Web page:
San Francisco public schools offer another lesson in how an obsession with language can cloud a rightful focus on material outcomes. In 2021, the city’s board of education voted to rename more than 40 schools to scrub out racism. Their dragnet caught such not-quite-famous racists as Abraham Lincoln and Senator Dianne Feinstein. (Paul Revere was added to the list, because one committee member misread a article about his role in the Revolutionary War.) At the same time that the district was putting together its list of names, its schools suffered declines in enrollment, attendance, and learning. Math scores fell sharply and, by 2022, only 9 percent of the district’s Black students met or exceeded math standards.

The renaming committee was obviously not exclusively responsible for pandemic-era learning loss. Learning loss was a national trend, and San Francisco didn’t even experience the worst of it. But if, like the San Francisco Unified School District, you’re a school district with a big math-proficiency problem and your policies include discouraging eighth-grade algebra and holding meetings about nomenclature, you might end up with failing students in well-named schools.

Even the American Medical Association has descended into front-yardism. The AMA recently published a 54-page guide on how doctors should talk with patients, called “Advancing Health Equity,” which urges medical professionals to make their language more inclusive. One particularly silly example: It advises doctors to replace the simple phrase low-income people with new terminology that acknowledges “root causes,” such as people underpaid and forced into poverty as a result of banking policies, real-estate developers gentrifying neighborhoods, and corporations weakening the power of labor movements.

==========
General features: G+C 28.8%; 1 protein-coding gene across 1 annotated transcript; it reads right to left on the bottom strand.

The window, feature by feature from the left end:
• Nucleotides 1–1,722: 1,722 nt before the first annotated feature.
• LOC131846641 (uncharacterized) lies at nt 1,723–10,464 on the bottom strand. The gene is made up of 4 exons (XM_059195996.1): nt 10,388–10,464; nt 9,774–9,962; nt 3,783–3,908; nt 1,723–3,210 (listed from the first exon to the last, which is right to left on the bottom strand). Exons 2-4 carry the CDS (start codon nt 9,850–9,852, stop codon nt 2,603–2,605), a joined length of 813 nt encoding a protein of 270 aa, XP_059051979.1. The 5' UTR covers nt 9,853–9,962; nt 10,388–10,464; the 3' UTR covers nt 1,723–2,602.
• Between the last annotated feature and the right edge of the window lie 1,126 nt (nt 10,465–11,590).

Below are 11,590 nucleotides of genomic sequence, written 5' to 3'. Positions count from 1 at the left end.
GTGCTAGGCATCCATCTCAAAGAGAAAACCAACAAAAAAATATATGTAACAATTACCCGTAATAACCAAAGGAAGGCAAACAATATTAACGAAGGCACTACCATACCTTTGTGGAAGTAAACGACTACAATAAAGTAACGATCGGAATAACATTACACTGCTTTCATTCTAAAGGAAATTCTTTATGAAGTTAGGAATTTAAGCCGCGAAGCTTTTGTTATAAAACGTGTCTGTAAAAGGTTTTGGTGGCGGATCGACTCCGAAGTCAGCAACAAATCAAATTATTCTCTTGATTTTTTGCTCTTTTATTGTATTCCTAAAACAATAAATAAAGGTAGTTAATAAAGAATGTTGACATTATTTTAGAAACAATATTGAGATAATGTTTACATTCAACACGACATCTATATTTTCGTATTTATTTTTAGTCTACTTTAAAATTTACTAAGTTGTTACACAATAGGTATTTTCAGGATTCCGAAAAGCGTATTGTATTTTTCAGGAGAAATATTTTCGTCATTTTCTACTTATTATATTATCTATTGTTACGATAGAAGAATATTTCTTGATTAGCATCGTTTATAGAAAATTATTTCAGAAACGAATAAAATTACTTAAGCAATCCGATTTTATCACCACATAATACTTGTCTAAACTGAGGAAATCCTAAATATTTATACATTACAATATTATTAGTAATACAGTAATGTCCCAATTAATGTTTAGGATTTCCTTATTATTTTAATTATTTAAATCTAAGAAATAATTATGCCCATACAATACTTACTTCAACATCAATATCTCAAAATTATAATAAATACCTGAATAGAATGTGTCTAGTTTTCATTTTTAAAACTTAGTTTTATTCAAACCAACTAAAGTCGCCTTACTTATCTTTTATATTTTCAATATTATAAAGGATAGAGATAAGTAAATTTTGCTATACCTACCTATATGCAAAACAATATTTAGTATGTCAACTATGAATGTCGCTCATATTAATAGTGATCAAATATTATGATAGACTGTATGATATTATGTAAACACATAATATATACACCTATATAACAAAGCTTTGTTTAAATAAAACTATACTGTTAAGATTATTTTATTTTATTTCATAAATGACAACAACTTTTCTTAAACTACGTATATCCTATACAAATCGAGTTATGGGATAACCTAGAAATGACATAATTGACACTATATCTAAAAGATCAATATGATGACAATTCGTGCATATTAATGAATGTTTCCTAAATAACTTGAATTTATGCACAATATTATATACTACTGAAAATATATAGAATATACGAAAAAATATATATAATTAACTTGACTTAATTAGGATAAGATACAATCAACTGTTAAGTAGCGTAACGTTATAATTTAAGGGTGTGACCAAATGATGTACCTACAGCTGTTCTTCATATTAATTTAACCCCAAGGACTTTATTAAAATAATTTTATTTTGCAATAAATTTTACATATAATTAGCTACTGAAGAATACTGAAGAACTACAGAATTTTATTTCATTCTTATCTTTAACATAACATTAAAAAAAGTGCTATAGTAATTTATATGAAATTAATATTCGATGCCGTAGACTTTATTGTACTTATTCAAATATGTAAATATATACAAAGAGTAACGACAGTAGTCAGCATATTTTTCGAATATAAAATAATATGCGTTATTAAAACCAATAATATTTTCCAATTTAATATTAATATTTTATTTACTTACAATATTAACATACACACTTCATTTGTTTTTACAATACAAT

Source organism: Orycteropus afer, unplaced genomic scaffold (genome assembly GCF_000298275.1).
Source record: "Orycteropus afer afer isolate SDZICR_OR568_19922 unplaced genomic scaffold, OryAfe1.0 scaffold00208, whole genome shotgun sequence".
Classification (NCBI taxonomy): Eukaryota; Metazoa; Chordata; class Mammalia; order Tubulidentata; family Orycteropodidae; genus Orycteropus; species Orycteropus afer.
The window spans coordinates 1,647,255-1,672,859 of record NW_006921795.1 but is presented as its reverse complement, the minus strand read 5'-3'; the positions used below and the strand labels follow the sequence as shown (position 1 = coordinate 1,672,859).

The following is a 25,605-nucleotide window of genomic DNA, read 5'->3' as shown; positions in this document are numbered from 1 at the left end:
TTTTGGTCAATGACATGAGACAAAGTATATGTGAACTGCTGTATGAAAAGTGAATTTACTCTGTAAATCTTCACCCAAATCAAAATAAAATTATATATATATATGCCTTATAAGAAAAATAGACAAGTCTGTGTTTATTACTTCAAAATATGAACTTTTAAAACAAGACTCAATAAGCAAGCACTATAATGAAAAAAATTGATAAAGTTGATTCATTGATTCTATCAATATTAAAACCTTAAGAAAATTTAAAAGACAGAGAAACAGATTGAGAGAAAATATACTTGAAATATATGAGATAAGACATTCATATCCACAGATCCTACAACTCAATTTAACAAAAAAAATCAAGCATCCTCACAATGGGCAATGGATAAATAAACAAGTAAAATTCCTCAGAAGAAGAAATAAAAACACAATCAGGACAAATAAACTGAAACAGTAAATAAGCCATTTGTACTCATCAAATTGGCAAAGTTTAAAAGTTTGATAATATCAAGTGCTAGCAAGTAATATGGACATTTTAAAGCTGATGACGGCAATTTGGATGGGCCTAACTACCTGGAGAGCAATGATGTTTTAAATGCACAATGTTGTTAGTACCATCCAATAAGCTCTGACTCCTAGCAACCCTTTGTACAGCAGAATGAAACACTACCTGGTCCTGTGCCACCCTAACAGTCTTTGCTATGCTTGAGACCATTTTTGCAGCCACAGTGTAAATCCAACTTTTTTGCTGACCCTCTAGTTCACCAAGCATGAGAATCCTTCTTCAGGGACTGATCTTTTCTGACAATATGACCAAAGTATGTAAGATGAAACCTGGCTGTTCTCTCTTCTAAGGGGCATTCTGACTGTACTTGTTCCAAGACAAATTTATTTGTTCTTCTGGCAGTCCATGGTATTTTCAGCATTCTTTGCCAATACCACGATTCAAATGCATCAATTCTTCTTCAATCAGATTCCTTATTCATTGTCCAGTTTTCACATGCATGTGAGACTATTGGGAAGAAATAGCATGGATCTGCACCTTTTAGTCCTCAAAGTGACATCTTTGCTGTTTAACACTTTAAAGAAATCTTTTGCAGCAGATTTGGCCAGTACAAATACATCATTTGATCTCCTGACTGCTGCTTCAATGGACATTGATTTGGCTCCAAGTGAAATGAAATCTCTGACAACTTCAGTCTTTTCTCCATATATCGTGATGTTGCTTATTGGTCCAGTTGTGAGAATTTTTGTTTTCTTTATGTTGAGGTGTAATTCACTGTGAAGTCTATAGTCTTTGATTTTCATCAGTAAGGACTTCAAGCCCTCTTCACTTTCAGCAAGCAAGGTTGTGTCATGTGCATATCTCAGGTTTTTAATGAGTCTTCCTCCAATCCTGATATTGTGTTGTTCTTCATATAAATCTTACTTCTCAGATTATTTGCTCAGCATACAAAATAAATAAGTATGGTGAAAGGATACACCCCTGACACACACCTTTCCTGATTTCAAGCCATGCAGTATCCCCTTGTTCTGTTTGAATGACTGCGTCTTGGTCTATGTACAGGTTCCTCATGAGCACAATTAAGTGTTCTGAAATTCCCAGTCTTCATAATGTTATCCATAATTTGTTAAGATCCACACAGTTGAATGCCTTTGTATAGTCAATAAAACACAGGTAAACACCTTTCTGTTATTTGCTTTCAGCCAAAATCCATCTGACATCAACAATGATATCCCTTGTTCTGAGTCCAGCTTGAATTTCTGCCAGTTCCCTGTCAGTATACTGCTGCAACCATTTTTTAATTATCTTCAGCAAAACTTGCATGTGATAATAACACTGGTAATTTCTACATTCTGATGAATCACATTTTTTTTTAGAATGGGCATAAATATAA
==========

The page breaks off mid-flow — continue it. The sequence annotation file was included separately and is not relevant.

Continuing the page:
I celebrate any emphasis on “root causes.” So let’s talk about the real root causes of dysfunction in America’s expensive and inequitable health-care system. Why is the U.S. one of the only countries in the developed world without universal insurance? A complete analysis might include the AMA’s “explicit, long-standing opposition to single-payer health care.”  Why does the U.S. health system struggle to provide access in rural and low-income areas? One causal factor is the AMA’s steadfast resistance to expanding nurse practitioners’ scope of care. Why does the U.S. have fewer general practitioners per capita than almost any other rich country? It might have something to do with the AMA’s refusal to expand medical-residency slots and other efforts to constrain the number of doctors in America.